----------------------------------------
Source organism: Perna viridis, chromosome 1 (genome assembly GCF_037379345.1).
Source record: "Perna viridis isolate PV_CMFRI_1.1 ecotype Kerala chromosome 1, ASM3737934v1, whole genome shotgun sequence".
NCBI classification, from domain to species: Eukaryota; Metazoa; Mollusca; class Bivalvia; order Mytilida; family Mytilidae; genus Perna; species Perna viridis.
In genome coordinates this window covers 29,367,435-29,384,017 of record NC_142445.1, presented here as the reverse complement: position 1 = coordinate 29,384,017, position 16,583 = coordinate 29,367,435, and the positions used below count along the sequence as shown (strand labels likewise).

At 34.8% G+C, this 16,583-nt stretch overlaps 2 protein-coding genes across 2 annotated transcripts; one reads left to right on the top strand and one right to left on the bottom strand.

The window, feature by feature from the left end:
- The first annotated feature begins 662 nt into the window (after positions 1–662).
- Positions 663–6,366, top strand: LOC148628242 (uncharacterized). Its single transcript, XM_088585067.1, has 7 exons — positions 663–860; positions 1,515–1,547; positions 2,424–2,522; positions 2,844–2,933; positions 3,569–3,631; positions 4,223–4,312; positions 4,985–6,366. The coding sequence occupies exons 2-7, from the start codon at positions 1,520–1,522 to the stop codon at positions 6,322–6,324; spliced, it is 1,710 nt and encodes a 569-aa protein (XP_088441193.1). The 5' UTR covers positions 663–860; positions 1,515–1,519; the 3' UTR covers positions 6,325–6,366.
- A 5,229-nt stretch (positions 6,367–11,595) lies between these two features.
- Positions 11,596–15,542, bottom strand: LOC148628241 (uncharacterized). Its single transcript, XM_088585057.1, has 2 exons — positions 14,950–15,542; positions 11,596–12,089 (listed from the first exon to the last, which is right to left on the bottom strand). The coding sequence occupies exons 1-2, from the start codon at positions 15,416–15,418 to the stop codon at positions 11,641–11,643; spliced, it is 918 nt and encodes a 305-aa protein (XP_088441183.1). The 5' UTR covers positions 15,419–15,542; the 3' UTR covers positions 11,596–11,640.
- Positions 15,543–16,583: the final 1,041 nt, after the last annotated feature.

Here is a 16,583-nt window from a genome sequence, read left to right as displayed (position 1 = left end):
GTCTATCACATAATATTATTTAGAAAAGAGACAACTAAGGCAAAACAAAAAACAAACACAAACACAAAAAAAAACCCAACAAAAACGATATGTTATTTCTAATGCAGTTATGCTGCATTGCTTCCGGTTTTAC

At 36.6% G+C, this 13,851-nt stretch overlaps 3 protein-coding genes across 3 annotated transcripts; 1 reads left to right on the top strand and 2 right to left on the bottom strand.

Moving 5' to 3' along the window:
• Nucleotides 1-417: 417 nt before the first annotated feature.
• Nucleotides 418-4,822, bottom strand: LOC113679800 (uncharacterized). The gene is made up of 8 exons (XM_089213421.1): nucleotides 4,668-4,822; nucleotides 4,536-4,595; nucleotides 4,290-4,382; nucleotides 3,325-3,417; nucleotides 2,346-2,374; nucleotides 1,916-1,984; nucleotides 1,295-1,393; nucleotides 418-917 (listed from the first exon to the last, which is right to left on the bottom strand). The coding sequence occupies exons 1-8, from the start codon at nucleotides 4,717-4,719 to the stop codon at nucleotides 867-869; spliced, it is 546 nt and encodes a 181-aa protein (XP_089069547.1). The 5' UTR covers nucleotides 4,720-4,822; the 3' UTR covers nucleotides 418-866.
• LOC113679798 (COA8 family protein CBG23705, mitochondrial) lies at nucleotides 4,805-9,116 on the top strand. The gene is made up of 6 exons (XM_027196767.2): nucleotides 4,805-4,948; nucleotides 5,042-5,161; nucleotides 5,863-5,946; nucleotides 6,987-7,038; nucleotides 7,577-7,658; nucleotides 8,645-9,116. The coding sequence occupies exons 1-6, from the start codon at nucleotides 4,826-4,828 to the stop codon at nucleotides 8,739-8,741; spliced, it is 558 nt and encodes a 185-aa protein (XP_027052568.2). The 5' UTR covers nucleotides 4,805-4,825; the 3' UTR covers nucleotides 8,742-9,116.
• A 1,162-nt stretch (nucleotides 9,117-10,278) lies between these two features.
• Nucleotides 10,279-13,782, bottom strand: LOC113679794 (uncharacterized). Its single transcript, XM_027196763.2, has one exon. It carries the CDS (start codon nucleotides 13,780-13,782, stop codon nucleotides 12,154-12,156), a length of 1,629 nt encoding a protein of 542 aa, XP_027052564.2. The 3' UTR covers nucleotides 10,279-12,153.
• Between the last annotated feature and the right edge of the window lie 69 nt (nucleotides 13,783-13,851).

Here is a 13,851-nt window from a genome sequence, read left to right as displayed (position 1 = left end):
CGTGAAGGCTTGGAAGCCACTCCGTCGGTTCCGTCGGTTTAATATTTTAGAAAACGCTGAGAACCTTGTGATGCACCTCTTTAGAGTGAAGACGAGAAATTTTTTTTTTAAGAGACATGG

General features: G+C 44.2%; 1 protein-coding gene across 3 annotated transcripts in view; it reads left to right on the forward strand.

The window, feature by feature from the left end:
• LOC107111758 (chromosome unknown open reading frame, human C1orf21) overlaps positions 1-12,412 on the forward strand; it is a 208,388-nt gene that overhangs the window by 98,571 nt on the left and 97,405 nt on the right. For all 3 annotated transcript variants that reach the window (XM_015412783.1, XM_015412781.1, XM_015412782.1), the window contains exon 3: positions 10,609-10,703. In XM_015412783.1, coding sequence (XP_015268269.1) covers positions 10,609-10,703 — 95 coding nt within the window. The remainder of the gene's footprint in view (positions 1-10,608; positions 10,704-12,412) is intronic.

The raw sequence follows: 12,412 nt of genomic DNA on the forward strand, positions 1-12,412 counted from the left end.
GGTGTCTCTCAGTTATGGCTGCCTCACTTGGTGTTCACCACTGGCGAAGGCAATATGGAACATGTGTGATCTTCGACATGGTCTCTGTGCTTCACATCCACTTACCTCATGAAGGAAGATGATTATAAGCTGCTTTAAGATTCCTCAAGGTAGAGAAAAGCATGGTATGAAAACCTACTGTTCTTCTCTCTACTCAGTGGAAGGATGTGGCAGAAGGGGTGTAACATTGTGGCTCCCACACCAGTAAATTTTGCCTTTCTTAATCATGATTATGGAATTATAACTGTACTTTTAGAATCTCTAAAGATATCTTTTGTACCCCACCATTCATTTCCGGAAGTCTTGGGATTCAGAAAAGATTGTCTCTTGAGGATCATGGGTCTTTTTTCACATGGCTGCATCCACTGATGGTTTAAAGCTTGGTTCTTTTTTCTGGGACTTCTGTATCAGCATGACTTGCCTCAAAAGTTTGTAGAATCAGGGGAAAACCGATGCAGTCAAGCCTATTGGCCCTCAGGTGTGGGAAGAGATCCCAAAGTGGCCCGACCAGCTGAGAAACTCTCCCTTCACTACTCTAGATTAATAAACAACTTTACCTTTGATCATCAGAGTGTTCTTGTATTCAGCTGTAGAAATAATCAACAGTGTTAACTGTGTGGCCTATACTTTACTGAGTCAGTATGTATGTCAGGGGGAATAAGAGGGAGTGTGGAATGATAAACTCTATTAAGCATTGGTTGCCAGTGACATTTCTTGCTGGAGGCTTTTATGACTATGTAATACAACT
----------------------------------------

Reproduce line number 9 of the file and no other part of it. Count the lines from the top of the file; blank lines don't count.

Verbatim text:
- A 5,229-nt stretch (positions 6,367–11,595) lies between these two features.